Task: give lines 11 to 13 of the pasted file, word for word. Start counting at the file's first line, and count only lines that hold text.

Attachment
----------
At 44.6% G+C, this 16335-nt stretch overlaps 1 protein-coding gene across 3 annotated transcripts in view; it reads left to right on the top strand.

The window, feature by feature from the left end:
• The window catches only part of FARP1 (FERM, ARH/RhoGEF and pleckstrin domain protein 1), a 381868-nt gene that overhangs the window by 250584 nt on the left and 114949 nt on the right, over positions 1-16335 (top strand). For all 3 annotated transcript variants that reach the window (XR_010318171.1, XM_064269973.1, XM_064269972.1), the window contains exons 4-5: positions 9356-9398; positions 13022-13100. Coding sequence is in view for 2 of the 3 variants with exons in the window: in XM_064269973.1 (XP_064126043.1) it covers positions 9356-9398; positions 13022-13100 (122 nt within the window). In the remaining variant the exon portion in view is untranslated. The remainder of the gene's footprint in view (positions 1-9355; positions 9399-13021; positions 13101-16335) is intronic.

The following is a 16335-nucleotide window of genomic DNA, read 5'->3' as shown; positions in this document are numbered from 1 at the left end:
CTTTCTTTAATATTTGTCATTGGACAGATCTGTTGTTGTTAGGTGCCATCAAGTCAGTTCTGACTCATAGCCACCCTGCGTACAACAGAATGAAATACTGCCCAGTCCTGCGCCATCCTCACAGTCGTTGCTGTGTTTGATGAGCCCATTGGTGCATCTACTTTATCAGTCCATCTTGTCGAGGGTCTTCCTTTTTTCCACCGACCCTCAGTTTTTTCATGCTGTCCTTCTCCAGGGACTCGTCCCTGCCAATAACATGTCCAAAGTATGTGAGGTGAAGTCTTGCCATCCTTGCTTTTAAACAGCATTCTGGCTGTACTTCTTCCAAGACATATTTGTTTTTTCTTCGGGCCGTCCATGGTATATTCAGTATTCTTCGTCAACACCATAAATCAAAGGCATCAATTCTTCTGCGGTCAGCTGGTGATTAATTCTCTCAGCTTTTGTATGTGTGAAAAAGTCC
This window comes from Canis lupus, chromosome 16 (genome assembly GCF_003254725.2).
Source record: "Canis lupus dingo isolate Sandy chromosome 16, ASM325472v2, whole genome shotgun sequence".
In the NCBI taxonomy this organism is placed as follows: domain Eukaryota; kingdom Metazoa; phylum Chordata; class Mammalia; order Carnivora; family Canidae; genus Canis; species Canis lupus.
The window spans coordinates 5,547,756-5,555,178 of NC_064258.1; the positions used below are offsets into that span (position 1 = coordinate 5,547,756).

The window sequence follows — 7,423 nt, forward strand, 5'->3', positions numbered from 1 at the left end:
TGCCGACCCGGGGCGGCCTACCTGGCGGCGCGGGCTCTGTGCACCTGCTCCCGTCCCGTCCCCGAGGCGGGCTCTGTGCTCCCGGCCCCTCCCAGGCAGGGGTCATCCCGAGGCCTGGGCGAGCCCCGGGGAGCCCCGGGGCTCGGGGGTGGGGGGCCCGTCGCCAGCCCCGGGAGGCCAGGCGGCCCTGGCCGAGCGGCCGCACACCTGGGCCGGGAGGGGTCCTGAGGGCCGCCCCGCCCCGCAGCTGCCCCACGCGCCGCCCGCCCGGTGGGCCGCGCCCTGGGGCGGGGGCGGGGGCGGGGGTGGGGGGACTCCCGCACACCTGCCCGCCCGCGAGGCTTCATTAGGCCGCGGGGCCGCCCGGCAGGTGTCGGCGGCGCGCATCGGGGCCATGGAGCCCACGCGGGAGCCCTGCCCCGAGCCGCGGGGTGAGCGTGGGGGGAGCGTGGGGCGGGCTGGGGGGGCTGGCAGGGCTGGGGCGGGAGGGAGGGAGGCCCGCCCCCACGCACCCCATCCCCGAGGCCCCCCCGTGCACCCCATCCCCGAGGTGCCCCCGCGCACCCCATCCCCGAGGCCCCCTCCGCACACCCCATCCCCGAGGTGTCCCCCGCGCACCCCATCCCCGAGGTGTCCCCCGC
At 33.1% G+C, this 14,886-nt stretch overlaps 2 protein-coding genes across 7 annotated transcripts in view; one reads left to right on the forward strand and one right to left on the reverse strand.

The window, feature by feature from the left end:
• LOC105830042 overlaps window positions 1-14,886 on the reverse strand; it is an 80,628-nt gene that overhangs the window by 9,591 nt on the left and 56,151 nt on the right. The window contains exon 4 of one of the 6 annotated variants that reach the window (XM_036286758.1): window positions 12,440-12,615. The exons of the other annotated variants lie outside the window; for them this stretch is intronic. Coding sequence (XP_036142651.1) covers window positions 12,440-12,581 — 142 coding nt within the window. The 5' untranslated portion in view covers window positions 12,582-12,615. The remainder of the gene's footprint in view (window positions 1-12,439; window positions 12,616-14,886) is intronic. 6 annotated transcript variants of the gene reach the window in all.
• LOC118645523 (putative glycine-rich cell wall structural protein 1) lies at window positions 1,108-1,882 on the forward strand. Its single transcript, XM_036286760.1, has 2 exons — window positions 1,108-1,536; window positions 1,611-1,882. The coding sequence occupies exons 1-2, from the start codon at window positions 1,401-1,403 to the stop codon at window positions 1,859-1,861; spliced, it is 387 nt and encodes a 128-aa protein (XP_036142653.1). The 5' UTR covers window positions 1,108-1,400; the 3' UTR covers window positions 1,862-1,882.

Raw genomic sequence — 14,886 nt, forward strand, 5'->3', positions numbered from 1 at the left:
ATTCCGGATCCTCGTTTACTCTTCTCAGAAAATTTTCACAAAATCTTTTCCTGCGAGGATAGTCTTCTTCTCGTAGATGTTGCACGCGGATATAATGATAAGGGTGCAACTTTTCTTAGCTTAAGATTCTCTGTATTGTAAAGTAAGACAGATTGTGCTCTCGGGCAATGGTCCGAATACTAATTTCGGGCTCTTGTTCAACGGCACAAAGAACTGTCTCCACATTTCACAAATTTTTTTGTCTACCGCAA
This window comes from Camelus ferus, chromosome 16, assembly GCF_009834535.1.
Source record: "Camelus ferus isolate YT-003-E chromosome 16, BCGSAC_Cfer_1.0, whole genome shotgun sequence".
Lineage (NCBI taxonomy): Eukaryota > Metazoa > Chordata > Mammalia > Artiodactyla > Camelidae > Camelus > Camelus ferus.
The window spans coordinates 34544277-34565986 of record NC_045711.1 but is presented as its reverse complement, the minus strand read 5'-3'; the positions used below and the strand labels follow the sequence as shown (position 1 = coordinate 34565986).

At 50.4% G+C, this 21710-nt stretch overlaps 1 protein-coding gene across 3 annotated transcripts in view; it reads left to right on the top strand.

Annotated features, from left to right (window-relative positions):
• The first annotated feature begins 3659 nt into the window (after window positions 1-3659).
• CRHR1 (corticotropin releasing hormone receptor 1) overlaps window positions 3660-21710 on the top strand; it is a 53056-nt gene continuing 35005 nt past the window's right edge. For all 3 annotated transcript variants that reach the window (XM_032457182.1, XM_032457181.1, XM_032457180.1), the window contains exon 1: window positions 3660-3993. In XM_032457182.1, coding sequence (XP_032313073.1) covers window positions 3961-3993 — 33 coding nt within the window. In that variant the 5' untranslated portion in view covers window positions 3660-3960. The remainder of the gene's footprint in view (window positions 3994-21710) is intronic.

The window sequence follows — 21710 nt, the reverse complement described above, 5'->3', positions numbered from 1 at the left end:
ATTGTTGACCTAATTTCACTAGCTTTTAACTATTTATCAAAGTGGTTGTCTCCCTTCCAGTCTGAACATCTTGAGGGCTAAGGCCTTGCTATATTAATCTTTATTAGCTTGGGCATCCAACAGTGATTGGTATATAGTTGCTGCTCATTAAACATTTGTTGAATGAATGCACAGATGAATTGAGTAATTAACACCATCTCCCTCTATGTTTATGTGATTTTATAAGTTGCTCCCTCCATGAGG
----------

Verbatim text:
TGCCGACCCGGGGCGGCCTACCTGGCGGCGCGGGCTCTGTGCACCTGCTCCCGTCCCGTCCCCGAGGCGGGCTCTGTGCTCCCGGCCCCTCCCAGGCAGGGGTCATCCCGAGGCCTGGGCGAGCCCCGGGGAGCCCCGGGGCTCGGGGGTGGGGGGCCCGTCGCCAGCCCCGGGAGGCCAGGCGGCCCTGGCCGAGCGGCCGCACACCTGGGCCGGGAGGGGTCCTGAGGGCCGCCCCGCCCCGCAGCTGCCCCACGCGCCGCCCGCCCGGTGGGCCGCGCCCTGGGGCGGGGGCGGGGGCGGGGGTGGGGGGACTCCCGCACACCTGCCCGCCCGCGAGGCTTCATTAGGCCGCGGGGCCGCCCGGCAGGTGTCGGCGGCGCGCATCGGGGCCATGGAGCCCACGCGGGAGCCCTGCCCCGAGCCGCGGGGTGAGCGTGGGGGGAGCGTGGGGCGGGCTGGGGGGGCTGGCAGGGCTGGGGCGGGAGGGAGGGAGGCCCGCCCCCACGCACCCCATCCCCGAGGCCCCCCCGTGCACCCCATCCCCGAGGTGCCCCCGCGCACCCCATCCCCGAGGCCCCCTCCGCACACCCCATCCCCGAGGTGTCCCCCGCGCACCCCATCCCCGAGGTGTCCCCCGC
At 33.1% G+C, this 14,886-nt stretch overlaps 2 protein-coding genes across 7 annotated transcripts in view; one reads left to right on the forward strand and one right to left on the reverse strand.

The window, feature by feature from the left end: